Feb. 24, 2000
Millions of Dangerous Candles Sold Throughout U.S.
Lead Wicks Pose Major Safety Hazard, Especially to Children
WASHINGTON, D.C. — A significant number of dangerous candles are on the market that have wicks containing lead, which, when burned for three hours, can lead to average air lead concentrations ranging from nine to 33 times higher than recommended by federal guidelines, a Public Citizen study shows.
The study, conducted by Public Citizen’s Health Research Group, examined candles purchased in the Washington/Baltimore area from stores, many of which are part of national chains. If the prevalence of candles with lead wicks found in the study is representative of the percentage of lead-wicked candles available nationwide, people are purchasing millions of candles a year that can cause lead poisoning in thousands of children and possibly adults. The dangers of these very high levels of lead in the air are compounded by the presence of lead dust from the candles, which can accumulate and be ingested by children.
High air lead levels can easily elevate children s blood lead levels above the Centers for Disease Control and Prevention s and the Consumer Products Safety Commission s (CPSC) recommended ceiling. There is evidence from a large number of published studies that children with high blood lead levels can suffer significant damage to their central nervous systems, resulting in permanent deficits in intelligence (decreased IQ), abnormal development and abnormal behavior. There is also some evidence that even lower blood lead levels in children can be dangerous.
As a result of the findings, Public Citizen is petitioning the CPSC to immediately ban and recall all candles with lead-containing wicks, candles in metal containers that contain lead, and wicks sold for candle-making that contain lead because they represent an imminent public health hazard. Continued sales of these items violates provisions of the Federal Hazardous Substances Act and the Consumer Product Safety Act, Public Citizen contends.
Public Citizen in 1973 petitioned the CPSC to remove candles with lead-containing wicks from the market. However, in 1974, in lieu of a ban, the candle industry and the CPSC arrived at a voluntary agreement to immediately stop making candles with lead-containing wicks. Public Citizen s Health Research Group conducted the survey, however, because of reports that these candles were once again being sold.
“Unless the Consumer Product Safety Commission immediately bans and recalls these candles, it will repeat the reckless and dangerous mistake made 26 years ago in trusting the industry to take care of the matter on a voluntary basis,” said Dr. Sidney M. Wolfe, director of Public Citizen s Health Research Group. “How many more children will suffer lead poisoning before the CPSC fulfills its legal mandate to rid the country of this completely unnecessary source of lead poisoning? If the CPSC does not immediately ban and recall these dangerous products, we will seriously consider bringing legal action against the agency.”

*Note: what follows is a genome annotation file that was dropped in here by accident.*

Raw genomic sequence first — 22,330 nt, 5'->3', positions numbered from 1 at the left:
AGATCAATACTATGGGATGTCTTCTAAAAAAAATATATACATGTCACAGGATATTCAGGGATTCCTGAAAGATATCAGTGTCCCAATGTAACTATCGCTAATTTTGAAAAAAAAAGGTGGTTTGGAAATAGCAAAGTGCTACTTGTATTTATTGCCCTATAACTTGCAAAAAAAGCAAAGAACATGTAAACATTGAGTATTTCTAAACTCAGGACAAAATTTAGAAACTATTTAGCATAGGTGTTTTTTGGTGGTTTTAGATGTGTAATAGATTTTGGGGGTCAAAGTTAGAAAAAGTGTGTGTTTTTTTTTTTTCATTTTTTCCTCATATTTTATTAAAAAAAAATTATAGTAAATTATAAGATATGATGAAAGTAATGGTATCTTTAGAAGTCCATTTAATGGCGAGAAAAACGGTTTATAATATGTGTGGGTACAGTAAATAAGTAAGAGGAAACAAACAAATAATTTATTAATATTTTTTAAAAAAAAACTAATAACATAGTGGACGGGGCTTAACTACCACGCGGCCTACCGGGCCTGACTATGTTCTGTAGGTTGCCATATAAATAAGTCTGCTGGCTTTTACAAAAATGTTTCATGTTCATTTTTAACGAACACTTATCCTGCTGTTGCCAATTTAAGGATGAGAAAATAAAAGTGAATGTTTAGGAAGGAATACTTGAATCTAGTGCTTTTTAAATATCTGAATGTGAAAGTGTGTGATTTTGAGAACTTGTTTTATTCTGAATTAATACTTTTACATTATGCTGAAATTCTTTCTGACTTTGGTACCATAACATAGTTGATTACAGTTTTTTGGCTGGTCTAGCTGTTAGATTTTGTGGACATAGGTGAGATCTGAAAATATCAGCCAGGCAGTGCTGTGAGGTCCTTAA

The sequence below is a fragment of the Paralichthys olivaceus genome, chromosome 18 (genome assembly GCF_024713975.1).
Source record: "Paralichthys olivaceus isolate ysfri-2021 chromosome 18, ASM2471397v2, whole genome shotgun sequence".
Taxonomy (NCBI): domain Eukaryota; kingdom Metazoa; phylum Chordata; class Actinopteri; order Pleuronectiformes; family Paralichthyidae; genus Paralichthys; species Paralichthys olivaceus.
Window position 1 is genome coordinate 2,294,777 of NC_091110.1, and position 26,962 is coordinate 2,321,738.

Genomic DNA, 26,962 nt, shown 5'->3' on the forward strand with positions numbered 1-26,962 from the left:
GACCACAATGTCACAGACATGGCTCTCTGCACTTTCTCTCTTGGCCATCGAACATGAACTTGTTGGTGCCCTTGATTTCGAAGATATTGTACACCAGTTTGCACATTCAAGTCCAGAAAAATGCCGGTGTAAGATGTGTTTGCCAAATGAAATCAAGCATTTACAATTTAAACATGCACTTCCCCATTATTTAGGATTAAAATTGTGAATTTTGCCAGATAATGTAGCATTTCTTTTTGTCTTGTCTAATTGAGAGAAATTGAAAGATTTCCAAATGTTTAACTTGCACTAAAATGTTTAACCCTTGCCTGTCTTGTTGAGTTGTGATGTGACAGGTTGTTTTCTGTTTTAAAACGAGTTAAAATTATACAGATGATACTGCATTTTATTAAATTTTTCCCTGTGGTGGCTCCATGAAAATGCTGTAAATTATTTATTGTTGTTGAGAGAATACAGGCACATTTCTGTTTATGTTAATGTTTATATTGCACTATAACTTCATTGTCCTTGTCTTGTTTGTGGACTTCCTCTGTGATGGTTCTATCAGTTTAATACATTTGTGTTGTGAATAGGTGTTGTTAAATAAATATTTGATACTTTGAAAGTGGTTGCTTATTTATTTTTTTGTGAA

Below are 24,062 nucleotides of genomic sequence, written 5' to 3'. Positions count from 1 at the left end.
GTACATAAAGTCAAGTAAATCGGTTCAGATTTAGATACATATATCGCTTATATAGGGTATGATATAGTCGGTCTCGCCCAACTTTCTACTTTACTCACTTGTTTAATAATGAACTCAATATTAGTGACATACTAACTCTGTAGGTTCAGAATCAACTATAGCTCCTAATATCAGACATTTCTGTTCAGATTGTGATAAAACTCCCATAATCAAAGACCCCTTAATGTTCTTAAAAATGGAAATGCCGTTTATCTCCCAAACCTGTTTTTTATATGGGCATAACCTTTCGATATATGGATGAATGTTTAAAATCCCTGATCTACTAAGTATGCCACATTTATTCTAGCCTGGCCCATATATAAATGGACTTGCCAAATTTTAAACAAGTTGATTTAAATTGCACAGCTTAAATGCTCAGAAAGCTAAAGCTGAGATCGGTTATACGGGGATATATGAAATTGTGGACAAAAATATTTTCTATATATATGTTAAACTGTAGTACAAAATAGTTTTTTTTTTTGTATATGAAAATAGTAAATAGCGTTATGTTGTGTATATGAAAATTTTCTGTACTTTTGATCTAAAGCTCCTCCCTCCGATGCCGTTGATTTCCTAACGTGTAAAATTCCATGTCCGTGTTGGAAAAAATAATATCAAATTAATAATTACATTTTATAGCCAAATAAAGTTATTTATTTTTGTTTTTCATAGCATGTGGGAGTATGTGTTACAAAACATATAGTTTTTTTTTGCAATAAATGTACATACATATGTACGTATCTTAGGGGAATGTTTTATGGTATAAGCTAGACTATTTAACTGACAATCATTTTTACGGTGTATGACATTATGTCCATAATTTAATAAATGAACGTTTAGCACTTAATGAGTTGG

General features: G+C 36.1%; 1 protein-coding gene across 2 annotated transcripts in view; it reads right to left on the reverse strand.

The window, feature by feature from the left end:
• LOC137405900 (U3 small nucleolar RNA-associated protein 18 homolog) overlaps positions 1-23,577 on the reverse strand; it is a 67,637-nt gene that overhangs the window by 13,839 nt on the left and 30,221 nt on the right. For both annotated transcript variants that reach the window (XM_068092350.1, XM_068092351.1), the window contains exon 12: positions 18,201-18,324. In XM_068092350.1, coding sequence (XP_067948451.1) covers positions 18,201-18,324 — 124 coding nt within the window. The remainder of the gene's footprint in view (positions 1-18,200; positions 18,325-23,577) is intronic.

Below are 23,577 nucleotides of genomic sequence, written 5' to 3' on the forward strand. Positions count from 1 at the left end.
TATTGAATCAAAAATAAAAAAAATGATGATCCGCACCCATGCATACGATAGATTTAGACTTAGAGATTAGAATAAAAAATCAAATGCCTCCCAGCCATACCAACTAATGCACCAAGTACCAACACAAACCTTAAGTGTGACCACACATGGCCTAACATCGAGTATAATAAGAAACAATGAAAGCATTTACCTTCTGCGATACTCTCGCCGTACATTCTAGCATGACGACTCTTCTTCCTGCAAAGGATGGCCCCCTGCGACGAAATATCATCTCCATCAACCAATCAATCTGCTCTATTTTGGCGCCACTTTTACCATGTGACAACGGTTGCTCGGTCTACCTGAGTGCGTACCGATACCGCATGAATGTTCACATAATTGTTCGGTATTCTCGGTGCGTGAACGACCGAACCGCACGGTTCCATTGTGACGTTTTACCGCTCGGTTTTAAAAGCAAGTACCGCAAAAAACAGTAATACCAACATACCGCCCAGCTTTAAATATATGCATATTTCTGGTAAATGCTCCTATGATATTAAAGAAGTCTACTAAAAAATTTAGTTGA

In the study, Public Citizen examined 285 candles in 12 area stores. Of those, 86 had metallic wicks. Surveyors purchased one of each type of candle with metallic wicks and had them analyzed by a certified laboratory to determine lead content. Nine candles — three percent of all candles and 10.5 percent of candles with metal wicks — had wicks with high amounts of lead, ranging from 33 percent to 85 percent by weight.
Similar studies conducted in Michigan and Florida in the past two years also found that candles with lead wicks are readily available on the market.
One country, Australia, recently tackled this problem. In September 1999, Joe Hockey, Australian minister of financial services and regulation, ordered a ban of all candles with wicks containing lead. He recognized that “Public health experts have confirmed that lead emissions from any source pose an unacceptable public health risk and can result in increased blood lead levels in unborn babies, babies and young children. . . . Public health experts have confirmed that the candles pose a risk to public health if burned in a confined space.”
In 1974, Russell Train, then administrator of the U.S. Environmental Protection Agency, stated that “Inhabitants of homes in which lead-wicked candles are burned could be exposed to substantial incremental quantities of lead which, if continued on a regular basis, would pose a significant risk to health, especially among children with already elevated lead body burdens. In my opinion, candles [with lead wicks] represent an unnecessary incremental source of lead that can be readily controlled.” He is still correct, Wolfe said.
Wolfe strongly urges all people who have candles with metal wicks — obvious by looking at the tip of the wick and seeing a metal core — to return them to the stores where they were purchased for a refund. Because more than one out of 10 of the 86 candles with metallic wicks that we purchased and analyzed contained significant amounts of lead, it is risky to burn any candle with a metal wick unless one is certain it does not contain lead, Wolfe advised.
Howard Sobel, M.D., M.P.H., a resident in preventive medicine at Johns Hopkins, is working with Public Citizen s Health Research Group and was the coordinator and principal author of the study and the petition to ban these products.